Studying Arts & Culture: What is it exactly?

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It’s mid-August already and that means that the final year of my bachelor studies is approaching. Rapidly. It’s going to be a life defining year at university, and defining year for my future. I’m excited for the year to come and the process of finishing my degree, so it’s natural for me to share it with others close to me. But I alway stumble upon some puzzled faces when I tell them what I’m currently studying. So, what is Arts & Culture exactly?
I did a history degree before I started this particular degree and I had one particular reason why I chose this curriculum. I thought history was great, but I wanted to know more about the bigger picture. Everything I learnt prior to this study was placing history in a certain context, but I wanted to know more about that particular context. After some research – to be fair, this research was conducted in a few days – I believed this was the right study for me. And that’s the story in short of why I focused on the study of Arts & Culture.
But the question I always get is, what does your study entail? They always seem to think that my study is some crafty art school for people who can’t draw. And admittedly it’s rather creative, it’s not as easy as people like to think. My university describes my degree as follows:

You will learn to understand Western culture by looking at how it shapes and is shaped by art, science, technology, media and politics. You will explore the issues of modern society from a variety of perspectives. This interdisciplinary approach (based on philosophy, literature and art studies, history, and science and technology studies) will teach you to understand and frame complex social issues.

The thing that I think was particularly interesting – and still think is a very strong point – is the interdisciplinary approach. Within Arts & Culture we focus on different aspects of Western culture. One time focussing a bit more on art, the next time a bit more on philosophy and so on. It’s not very specific, but more general and that’s what really appealed to me. One period you’re learning about the ins and outs of Mary Shelley’s Frankenstein and the next period you are learning about technological determinism. I think that variety is amazing and created an understanding of culture in general, rather than just being very specific.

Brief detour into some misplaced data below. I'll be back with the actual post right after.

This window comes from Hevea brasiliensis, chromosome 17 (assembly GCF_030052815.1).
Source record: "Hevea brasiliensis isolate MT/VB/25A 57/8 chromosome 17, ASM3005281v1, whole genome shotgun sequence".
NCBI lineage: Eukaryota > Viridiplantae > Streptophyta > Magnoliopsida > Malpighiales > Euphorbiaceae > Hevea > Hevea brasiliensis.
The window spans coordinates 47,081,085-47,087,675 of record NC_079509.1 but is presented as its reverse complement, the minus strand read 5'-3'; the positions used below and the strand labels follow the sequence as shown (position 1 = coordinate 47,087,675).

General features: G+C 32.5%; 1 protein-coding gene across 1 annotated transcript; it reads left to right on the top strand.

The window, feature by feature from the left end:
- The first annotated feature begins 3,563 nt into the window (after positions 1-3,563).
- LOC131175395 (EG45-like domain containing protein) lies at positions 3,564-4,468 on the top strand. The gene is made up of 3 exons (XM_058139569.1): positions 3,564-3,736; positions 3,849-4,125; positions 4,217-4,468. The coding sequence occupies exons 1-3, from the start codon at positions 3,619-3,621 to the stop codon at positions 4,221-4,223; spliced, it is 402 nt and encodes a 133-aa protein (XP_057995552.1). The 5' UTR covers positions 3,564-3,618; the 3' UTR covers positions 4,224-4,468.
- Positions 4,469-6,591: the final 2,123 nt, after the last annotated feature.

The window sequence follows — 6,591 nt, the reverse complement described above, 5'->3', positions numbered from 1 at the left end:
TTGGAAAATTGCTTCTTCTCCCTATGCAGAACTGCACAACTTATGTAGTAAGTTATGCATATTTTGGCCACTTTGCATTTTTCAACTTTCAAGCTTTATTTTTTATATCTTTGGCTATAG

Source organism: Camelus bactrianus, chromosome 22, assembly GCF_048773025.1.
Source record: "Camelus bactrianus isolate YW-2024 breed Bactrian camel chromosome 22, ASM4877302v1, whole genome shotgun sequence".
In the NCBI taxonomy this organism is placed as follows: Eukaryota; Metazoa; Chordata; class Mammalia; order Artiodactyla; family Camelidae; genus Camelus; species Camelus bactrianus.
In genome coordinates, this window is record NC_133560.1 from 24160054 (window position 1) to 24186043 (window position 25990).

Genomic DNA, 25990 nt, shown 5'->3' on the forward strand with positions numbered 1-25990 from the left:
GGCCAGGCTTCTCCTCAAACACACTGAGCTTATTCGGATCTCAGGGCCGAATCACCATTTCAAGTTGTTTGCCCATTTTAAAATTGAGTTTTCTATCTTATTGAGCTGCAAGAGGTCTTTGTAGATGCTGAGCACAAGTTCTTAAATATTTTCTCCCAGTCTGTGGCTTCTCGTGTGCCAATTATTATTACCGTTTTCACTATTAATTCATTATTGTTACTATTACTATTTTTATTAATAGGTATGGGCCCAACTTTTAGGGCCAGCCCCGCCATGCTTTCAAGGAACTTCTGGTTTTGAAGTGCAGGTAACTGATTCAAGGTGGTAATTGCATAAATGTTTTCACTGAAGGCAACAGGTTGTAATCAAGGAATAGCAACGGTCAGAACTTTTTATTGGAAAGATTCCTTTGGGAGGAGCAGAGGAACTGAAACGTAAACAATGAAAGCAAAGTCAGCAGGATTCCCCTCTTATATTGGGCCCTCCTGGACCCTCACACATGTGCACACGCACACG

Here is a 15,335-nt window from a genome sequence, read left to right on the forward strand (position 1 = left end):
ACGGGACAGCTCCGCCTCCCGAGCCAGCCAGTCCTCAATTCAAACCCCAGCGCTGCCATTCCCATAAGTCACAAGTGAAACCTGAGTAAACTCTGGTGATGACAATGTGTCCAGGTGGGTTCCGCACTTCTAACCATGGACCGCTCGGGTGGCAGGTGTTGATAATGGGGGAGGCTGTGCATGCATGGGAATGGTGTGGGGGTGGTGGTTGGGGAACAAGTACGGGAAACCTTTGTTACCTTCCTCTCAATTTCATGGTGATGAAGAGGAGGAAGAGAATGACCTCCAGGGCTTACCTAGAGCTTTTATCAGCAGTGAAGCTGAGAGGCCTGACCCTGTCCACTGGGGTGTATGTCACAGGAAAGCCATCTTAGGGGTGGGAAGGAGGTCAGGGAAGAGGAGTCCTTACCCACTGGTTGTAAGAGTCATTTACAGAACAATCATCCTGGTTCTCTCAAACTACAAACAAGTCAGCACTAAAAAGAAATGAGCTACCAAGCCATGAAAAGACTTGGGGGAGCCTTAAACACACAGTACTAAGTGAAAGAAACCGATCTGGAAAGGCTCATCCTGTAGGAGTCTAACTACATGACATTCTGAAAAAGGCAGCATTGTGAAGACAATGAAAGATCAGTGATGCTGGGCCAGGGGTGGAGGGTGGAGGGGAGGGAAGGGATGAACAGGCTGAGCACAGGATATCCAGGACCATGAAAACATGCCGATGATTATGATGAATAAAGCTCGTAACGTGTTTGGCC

This might still seem very vague and abstract to you. To be honest, it really is. But the way it’s more practical are the casestudies. A short example. We studied the case of the Filipino cleaners in Hong Kong who had a thriving community in the suburbs of Hong Kong. We looked at it from the perspective of science, philosophy and art, where after we tried to find an answer to the question whether it has an influence on the Hong Kong identity. I live for these studies and it makes me really grateful that these kind of studies exist.
I’m interested in almost anything related to culture, which is a lot. So that’s why this study did appeal to me so strongly. I can learn a lot about philosophy, literature, art, history, science and technology without having to do all those studies individually. That makes me incredibly happy and I’m always eager to learn more. Next year will be tough though, with an internship and writing my dissertation, but I’m also really excited. Here’s to a good year!

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